he de Broglie–Bohm theory, also known as the pilot-wave theory, Bohmian mechanics, the Bohm or Bohm's interpretation, and the causal interpretation, is an interpretation of quantum theory. In addition to a wavefunction on the space of all possible configurations, it also postulates an actual configuration that exists even when unobserved. The evolution over time of the configuration (that is, of the positions of all particles or the configuration of all fields) is defined by the wave function via a guiding equation. The evolution of the wave function over time is given by Schrödinger's equation. The theory is named after Louis de Broglie (1892–1987) and David Bohm (1917–1992).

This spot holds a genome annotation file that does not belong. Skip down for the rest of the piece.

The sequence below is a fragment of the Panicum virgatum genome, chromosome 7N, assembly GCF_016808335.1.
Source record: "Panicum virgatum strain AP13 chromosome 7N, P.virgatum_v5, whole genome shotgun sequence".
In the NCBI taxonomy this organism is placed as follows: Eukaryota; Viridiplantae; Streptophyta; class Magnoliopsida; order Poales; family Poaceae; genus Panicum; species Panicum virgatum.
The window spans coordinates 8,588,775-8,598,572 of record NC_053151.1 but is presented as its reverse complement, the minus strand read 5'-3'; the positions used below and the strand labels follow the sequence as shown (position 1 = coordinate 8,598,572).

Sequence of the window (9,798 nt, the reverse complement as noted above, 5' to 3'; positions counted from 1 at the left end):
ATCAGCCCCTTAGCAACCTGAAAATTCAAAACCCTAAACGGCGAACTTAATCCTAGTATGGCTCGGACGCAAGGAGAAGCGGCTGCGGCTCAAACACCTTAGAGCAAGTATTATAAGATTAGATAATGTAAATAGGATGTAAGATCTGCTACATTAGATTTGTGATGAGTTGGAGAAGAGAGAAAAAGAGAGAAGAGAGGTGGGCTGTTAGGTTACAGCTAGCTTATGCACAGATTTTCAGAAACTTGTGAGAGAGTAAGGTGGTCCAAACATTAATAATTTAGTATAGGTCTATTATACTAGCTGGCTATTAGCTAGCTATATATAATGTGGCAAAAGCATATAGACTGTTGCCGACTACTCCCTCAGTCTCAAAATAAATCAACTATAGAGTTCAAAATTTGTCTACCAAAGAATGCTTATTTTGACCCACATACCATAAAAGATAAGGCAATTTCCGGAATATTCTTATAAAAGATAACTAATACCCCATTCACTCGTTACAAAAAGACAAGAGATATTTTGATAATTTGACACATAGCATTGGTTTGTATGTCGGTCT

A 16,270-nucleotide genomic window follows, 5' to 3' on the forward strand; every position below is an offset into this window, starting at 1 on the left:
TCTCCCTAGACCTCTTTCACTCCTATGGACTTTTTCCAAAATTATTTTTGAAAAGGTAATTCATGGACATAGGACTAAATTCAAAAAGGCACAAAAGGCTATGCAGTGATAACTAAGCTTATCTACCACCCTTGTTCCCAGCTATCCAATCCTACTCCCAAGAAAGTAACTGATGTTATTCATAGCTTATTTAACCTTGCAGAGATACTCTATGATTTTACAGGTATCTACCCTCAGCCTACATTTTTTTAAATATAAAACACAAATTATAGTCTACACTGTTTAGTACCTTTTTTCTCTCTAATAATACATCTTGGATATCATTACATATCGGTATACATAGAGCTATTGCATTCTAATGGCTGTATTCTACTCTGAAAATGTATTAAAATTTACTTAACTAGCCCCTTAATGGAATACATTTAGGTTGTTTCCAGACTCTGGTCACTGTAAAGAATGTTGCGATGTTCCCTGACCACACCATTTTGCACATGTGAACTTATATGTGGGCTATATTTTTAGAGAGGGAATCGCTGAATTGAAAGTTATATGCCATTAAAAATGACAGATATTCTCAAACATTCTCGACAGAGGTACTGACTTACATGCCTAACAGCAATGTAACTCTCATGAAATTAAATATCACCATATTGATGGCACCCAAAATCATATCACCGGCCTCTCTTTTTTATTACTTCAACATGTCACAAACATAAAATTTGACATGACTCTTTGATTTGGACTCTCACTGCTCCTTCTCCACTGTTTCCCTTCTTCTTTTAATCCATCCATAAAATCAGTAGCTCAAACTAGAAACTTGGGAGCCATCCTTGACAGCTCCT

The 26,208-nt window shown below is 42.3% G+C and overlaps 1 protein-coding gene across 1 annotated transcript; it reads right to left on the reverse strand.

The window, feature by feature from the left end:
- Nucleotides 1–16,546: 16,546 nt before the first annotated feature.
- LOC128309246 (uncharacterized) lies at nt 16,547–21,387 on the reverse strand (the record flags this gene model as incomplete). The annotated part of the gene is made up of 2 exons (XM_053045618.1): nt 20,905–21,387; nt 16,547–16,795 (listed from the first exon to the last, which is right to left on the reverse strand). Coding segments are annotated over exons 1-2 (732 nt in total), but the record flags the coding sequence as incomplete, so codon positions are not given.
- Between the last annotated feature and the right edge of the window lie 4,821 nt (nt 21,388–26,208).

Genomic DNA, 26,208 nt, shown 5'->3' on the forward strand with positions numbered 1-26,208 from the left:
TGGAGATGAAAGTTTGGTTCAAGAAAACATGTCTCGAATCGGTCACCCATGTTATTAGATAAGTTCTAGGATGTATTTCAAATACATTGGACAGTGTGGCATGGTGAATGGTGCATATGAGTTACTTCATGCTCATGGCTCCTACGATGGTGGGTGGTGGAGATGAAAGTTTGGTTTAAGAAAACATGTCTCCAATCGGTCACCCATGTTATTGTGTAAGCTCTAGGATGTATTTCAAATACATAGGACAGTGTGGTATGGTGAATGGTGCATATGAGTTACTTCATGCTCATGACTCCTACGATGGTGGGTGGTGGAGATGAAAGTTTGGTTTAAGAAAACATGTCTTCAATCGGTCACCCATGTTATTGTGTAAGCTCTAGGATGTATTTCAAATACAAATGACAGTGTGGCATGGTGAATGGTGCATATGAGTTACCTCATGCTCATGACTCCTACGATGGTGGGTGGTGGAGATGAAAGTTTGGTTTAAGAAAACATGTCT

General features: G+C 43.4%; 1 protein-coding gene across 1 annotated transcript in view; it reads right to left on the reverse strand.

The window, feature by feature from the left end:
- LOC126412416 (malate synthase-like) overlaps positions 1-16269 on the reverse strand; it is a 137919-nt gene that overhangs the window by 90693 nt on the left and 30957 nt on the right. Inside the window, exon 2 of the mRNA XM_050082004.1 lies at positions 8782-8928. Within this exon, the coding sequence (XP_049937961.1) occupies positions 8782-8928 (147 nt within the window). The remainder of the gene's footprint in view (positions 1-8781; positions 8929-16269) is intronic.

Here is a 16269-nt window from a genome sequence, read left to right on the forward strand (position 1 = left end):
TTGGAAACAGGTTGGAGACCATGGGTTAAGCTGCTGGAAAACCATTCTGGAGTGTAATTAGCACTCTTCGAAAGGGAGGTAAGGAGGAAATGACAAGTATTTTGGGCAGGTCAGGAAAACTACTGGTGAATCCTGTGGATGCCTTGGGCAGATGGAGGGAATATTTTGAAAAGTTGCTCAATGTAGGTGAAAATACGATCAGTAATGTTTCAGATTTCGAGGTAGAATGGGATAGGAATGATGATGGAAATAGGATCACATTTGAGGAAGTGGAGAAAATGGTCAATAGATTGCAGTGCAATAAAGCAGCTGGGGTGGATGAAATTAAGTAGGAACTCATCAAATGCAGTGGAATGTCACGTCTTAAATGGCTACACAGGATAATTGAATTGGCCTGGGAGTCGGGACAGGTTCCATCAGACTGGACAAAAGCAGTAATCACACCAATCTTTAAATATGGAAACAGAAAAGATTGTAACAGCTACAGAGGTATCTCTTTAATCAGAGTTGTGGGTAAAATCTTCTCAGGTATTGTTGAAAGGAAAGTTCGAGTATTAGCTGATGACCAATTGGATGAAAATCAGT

The de Broglie–Bohm theory is explicitly nonlocal: the velocity of any one particle depends on the value of the guiding equation, which depends on the configuration of the entire universe. Because the known laws of physics are all local, and because nonlocal interactions combined with relativity lead to causal paradoxes, many physicists find this unacceptable.